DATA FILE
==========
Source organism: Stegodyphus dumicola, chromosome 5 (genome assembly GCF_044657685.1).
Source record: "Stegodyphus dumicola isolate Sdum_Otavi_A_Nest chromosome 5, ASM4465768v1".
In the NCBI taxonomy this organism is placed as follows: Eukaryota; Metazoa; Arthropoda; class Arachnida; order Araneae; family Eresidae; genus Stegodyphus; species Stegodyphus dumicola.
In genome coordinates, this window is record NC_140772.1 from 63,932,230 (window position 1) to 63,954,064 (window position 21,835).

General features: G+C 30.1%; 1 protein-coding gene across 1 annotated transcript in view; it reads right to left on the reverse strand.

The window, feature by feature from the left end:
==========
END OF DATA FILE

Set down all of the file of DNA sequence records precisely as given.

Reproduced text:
Source organism: Stegodyphus dumicola, chromosome 5 (genome assembly GCF_044657685.1).
Source record: "Stegodyphus dumicola isolate Sdum_Otavi_A_Nest chromosome 5, ASM4465768v1".
In the NCBI taxonomy this organism is placed as follows: Eukaryota; Metazoa; Arthropoda; class Arachnida; order Araneae; family Eresidae; genus Stegodyphus; species Stegodyphus dumicola.
In genome coordinates, this window is record NC_140772.1 from 63,932,230 (window position 1) to 63,954,064 (window position 21,835).

General features: G+C 30.1%; 1 protein-coding gene across 1 annotated transcript in view; it reads right to left on the reverse strand.

The window, feature by feature from the left end: